John Adams

Novanglus Essay Number 12

(1775) The Navanglus letters by John Adams. A series of letters published in the Boston Gazette prior to the start of the armed conflict in America. They were written in 1774-1775.
Document Type: (File Size: 19.53K)
John Adams

Documents from The Digital Public Library of America

There are currenlty are 7309 items in the DLPA for John Adams, only 25 are displayed here.

Adams
Date: 1880-1880
Type: image
Wallach Division: Print Collection. The New York Public Library
Adams
Type: image
Wallach Division: Print Collection. The New York Public Library
[John Adams]
Date: ca. 1880
Type: image
Portrait.
Brigham Young University - Harold B. Lee Library
John Adams
Date: 1929
Type: text
Utah State Archives
John Adams
Date: 1962
Type: text
University of California
John Adams
Date: 1885 [1884]
Type: text
Series title also at head of t.-p.
University of Michigan
John Adams /
Date: [1917?]
Type: text
Originally published in 1884.
Cornell University
John Adams
Date: 1876-1876
Type: image
Wallach Division: Print Collection. The New York Public Library
[John Adams.]
Date: 1876-1876
Type: image
Wallach Division: Print Collection. The New York Public Library
John Adams
Type: image
Wallach Division: Print Collection. The New York Public Library
John Adams
Type: image
Wallach Division: Print Collection. The New York Public Library
John Adams
Type: image
Wallach Division: Print Collection. The New York Public Library
John Adams
Type: image
Wallach Division: Print Collection. The New York Public Library
John Adams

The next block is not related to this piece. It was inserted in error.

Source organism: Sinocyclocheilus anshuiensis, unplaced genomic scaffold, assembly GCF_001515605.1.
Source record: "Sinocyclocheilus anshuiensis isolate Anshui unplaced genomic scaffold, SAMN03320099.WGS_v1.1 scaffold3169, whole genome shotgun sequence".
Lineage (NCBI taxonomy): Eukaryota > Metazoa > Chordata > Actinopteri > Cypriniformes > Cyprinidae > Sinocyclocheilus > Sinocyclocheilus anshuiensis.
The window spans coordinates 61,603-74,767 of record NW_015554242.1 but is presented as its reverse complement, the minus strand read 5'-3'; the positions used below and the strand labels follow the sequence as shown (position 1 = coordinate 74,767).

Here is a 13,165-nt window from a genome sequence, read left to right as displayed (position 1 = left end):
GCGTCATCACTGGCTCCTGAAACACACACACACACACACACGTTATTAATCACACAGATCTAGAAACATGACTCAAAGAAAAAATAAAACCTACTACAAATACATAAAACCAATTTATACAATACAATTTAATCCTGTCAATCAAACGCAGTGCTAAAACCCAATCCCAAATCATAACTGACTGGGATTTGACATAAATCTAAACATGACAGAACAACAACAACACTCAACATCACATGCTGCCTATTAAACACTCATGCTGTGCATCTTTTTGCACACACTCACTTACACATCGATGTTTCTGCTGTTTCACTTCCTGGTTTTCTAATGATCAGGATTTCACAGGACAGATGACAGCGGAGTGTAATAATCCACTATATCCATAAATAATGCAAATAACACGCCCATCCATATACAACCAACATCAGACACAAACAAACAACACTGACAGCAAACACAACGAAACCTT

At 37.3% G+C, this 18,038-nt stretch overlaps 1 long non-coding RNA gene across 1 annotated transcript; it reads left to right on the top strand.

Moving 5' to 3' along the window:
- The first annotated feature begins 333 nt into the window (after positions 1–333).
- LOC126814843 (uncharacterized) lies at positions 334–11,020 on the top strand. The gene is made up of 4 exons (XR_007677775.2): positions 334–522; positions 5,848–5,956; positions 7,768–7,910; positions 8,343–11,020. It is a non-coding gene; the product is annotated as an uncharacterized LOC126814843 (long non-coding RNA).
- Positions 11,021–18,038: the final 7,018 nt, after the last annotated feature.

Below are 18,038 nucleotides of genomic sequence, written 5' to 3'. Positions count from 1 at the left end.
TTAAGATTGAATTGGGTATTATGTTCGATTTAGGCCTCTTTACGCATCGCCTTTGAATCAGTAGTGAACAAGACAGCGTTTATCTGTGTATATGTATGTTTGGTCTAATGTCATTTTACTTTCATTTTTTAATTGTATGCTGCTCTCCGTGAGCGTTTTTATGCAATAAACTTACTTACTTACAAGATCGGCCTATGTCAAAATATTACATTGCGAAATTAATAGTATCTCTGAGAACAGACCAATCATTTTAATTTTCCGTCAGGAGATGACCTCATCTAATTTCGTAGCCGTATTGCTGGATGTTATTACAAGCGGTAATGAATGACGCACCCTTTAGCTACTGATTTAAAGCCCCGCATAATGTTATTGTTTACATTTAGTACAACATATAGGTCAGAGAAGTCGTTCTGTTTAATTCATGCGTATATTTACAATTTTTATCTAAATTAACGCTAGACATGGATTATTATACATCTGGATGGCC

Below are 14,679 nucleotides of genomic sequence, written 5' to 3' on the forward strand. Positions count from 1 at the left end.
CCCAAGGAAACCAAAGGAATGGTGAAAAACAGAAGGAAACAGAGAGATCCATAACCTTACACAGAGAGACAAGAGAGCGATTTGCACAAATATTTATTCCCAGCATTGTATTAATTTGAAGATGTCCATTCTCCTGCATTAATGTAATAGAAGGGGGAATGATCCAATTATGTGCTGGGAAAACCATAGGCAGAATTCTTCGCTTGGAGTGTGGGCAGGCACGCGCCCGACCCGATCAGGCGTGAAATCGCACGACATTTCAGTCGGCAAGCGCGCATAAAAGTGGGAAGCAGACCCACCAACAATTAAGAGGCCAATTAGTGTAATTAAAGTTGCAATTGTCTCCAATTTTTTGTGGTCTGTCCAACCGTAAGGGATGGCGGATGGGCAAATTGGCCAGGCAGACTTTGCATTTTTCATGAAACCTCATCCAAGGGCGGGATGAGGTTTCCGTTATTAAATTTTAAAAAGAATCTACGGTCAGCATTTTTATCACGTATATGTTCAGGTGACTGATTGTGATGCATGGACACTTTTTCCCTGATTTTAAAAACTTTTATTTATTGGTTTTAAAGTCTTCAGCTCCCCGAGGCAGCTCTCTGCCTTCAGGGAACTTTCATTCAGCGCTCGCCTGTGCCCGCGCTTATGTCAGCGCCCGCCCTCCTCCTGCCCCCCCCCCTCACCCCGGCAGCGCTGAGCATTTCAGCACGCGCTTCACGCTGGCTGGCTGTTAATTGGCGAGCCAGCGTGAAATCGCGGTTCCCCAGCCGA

Type: image
Wallach Division: Print Collection. The New York Public Library
[John Adams.]
Type: image
Wallach Division: Print Collection. The New York Public Library
[John Adams.]
Type: image
Wallach Division: Print Collection. The New York Public Library
John Adams
Type: image
Wallach Division: Print Collection. The New York Public Library
John Adams
Type: image
Wallach Division: Print Collection. The New York Public Library
John Adams
Type: image
Wallach Division: Print Collection. The New York Public Library
John Adams
Date: ca. 1850?
Type: image
Wallach Division: Print Collection. The New York Public Library
John Adams
Date: 1827-1827
Type: image
Wallach Division: Print Collection. The New York Public Library
John Adams
Date: 1860-1860
Type: image
Wallach Division: Print Collection. The New York Public Library
John Adams
Date: 1843-1844
Type: image
Smithsonian American Art Museum
John Adams
Date: c. 1800
Type: image
National Portrait Gallery
John Adams
Type: image
National Portrait Gallery
See all the items for "John Adams" at the Digital Public Library of America

Quotes by John Adams


Men must be ready, they must pride themselves and be happy to sacrifice their private pleasures, passions and interests, nay, their private friendships and dearest connections, when they stand in competition with the rights of society.

-= letter to Mercy Warren, April 16, 1776 =-

National defense is one of the cardinal duties of a statesman.

-= letter to James Lloyd, January, 1815 =-

Objects of the most stupendous magnitude, and measure in which the lives and liberties of millions yet unborn are intimately interested, are now before us. We are in the very midst of a revolution the most complete, unexpected and remarkable of any in the history of nations

-= letter to William Cushing, June 9, 1776 =-

Public affairs go on pretty much as usual: perpetual chicanery and rather more personal abuse than there used to be... Our American Chivalry is the worst in the world. It has no Laws, no bounds, no definitions; it seems to be all a Caprice.

-= letter to Thomas Jefferson, April 17, 1826 =-